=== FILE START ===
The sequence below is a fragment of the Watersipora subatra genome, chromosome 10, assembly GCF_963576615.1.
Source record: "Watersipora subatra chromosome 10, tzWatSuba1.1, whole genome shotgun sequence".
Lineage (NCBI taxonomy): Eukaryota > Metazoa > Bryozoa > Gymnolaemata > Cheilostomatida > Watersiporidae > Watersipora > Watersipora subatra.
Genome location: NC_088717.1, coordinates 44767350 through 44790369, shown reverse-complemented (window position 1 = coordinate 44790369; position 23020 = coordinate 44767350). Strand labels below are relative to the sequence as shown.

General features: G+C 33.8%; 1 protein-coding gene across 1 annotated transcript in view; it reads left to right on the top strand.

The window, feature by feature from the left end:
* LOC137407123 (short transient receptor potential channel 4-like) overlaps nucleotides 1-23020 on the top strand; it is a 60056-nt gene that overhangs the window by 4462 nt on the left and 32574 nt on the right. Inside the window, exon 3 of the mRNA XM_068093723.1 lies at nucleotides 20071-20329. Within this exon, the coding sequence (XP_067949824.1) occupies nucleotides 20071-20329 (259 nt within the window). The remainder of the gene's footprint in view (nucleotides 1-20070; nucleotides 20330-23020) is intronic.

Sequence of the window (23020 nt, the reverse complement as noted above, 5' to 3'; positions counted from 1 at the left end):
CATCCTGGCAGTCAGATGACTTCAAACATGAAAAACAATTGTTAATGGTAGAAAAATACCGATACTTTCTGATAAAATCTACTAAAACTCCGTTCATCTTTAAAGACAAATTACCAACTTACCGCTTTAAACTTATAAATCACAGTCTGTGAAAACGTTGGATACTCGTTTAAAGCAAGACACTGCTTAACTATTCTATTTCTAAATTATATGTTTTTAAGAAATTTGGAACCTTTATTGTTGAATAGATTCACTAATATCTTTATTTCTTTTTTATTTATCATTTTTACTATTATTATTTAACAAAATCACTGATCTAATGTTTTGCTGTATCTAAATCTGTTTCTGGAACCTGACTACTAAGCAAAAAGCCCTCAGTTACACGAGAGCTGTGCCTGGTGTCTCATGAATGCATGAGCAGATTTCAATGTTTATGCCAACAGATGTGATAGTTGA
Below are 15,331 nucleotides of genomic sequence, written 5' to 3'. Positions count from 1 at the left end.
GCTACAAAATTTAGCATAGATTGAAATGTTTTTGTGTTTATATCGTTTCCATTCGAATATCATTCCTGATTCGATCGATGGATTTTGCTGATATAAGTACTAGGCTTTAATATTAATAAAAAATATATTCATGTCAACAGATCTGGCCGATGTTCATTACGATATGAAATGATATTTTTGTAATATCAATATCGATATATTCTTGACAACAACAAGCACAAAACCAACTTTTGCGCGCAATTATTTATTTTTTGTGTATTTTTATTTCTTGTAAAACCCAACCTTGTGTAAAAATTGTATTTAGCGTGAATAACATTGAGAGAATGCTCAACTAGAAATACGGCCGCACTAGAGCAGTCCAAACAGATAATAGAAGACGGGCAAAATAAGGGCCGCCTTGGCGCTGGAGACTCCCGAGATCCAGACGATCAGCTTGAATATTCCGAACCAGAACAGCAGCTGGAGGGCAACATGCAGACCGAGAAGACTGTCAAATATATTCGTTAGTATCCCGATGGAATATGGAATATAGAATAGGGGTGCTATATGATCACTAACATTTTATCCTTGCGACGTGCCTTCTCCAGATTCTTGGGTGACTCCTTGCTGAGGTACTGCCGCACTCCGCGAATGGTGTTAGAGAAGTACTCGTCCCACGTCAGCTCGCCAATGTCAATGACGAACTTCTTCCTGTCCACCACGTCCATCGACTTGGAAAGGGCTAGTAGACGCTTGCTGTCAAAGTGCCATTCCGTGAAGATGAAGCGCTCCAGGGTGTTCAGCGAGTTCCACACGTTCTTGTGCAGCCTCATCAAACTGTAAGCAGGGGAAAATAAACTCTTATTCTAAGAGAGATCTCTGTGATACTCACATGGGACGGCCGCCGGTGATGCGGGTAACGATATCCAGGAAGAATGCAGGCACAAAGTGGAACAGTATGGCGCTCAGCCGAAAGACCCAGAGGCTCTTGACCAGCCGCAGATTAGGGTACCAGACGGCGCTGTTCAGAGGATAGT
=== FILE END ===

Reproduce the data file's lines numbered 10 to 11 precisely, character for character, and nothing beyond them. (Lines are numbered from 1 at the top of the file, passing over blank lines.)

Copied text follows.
Below are 15,331 nucleotides of genomic sequence, written 5' to 3'. Positions count from 1 at the left end.
GCTACAAAATTTAGCATAGATTGAAATGTTTTTGTGTTTATATCGTTTCCATTCGAATATCATTCCTGATTCGATCGATGGATTTTGCTGATATAAGTACTAGGCTTTAATATTAATAAAAAATATATTCATGTCAACAGATCTGGCCGATGTTCATTACGATATGAAATGATATTTTTGTAATATCAATATCGATATATTCTTGACAACAACAAGCACAAAACCAACTTTTGCGCGCAATTATTTATTTTTTGTGTATTTTTATTTCTTGTAAAACCCAACCTTGTGTAAAAATTGTATTTAGCGTGAATAACATTGAGAGAATGCTCAACTAGAAATACGGCCGCACTAGAGCAGTCCAAACAGATAATAGAAGACGGGCAAAATAAGGGCCGCCTTGGCGCTGGAGACTCCCGAGATCCAGACGATCAGCTTGAATATTCCGAACCAGAACAGCAGCTGGAGGGCAACATGCAGACCGAGAAGACTGTCAAATATATTCGTTAGTATCCCGATGGAATATGGAATATAGAATAGGGGTGCTATATGATCACTAACATTTTATCCTTGCGACGTGCCTTCTCCAGATTCTTGGGTGACTCCTTGCTGAGGTACTGCCGCACTCCGCGAATGGTGTTAGAGAAGTACTCGTCCCACGTCAGCTCGCCAATGTCAATGACGAACTTCTTCCTGTCCACCACGTCCATCGACTTGGAAAGGGCTAGTAGACGCTTGCTGTCAAAGTGCCATTCCGTGAAGATGAAGCGCTCCAGGGTGTTCAGCGAGTTCCACACGTTCTTGTGCAGCCTCATCAAACTGTAAGCAGGGGAAAATAAACTCTTATTCTAAGAGAGATCTCTGTGATACTCACATGGGACGGCCGCCGGTGATGCGGGTAACGATATCCAGGAAGAATGCAGGCACAAAGTGGAACAGTATGGCGCTCAGCCGAAAGACCCAGAGGCTCTTGACCAGCCGCAGATTAGGGTACCAGACGGCGCTGTTCAGAGGATAGT